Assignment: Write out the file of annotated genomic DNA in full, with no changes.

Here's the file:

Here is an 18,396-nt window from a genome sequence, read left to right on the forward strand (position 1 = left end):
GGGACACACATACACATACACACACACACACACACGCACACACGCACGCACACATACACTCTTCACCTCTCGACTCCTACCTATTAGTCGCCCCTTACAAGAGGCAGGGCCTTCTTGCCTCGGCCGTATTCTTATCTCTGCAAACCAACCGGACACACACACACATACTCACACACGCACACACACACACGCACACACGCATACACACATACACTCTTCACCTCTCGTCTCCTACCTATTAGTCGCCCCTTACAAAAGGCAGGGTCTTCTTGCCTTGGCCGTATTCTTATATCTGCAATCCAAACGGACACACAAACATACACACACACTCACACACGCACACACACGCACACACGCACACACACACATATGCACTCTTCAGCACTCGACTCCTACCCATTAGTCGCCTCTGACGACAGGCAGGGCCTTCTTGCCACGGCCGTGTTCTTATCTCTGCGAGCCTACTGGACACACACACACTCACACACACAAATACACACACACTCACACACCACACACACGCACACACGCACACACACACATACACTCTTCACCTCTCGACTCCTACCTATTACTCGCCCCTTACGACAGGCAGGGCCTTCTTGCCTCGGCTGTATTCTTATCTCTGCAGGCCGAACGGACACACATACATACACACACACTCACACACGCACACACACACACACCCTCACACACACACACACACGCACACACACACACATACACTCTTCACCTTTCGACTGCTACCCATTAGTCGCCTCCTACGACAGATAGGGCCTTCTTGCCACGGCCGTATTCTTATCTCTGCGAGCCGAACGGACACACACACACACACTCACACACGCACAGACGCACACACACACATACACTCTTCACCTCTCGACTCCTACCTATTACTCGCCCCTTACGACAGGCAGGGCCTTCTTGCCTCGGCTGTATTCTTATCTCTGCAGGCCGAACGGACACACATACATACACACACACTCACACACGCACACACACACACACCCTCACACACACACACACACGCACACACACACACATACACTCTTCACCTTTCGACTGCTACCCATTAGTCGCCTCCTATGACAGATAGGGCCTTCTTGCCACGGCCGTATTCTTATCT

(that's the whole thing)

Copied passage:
Here is an 18,396-nt window from a genome sequence, read left to right on the forward strand (position 1 = left end):
GGGACACACATACACATACACACACACACACACACGCACACACGCACGCACACATACACTCTTCACCTCTCGACTCCTACCTATTAGTCGCCCCTTACAAGAGGCAGGGCCTTCTTGCCTCGGCCGTATTCTTATCTCTGCAAACCAACCGGACACACACACACATACTCACACACGCACACACACACACGCACACACGCATACACACATACACTCTTCACCTCTCGTCTCCTACCTATTAGTCGCCCCTTACAAAAGGCAGGGTCTTCTTGCCTTGGCCGTATTCTTATATCTGCAATCCAAACGGACACACAAACATACACACACACTCACACACGCACACACACGCACACACGCACACACACACATATGCACTCTTCAGCACTCGACTCCTACCCATTAGTCGCCTCTGACGACAGGCAGGGCCTTCTTGCCACGGCCGTGTTCTTATCTCTGCGAGCCTACTGGACACACACACACTCACACACACAAATACACACACACTCACACACCACACACACGCACACACGCACACACACACATACACTCTTCACCTCTCGACTCCTACCTATTACTCGCCCCTTACGACAGGCAGGGCCTTCTTGCCTCGGCTGTATTCTTATCTCTGCAGGCCGAACGGACACACATACATACACACACACTCACACACGCACACACACACACACCCTCACACACACACACACACGCACACACACACACATACACTCTTCACCTTTCGACTGCTACCCATTAGTCGCCTCCTACGACAGATAGGGCCTTCTTGCCACGGCCGTATTCTTATCTCTGCGAGCCGAACGGACACACACACACACACTCACACACGCACAGACGCACACACACACATACACTCTTCACCTCTCGACTCCTACCTATTACTCGCCCCTTACGACAGGCAGGGCCTTCTTGCCTCGGCTGTATTCTTATCTCTGCAGGCCGAACGGACACACATACATACACACACACTCACACACGCACACACACACACACCCTCACACACACACACACACGCACACACACACACATACACTCTTCACCTTTCGACTGCTACCCATTAGTCGCCTCCTATGACAGATAGGGCCTTCTTGCCACGGCCGTATTCTTATCT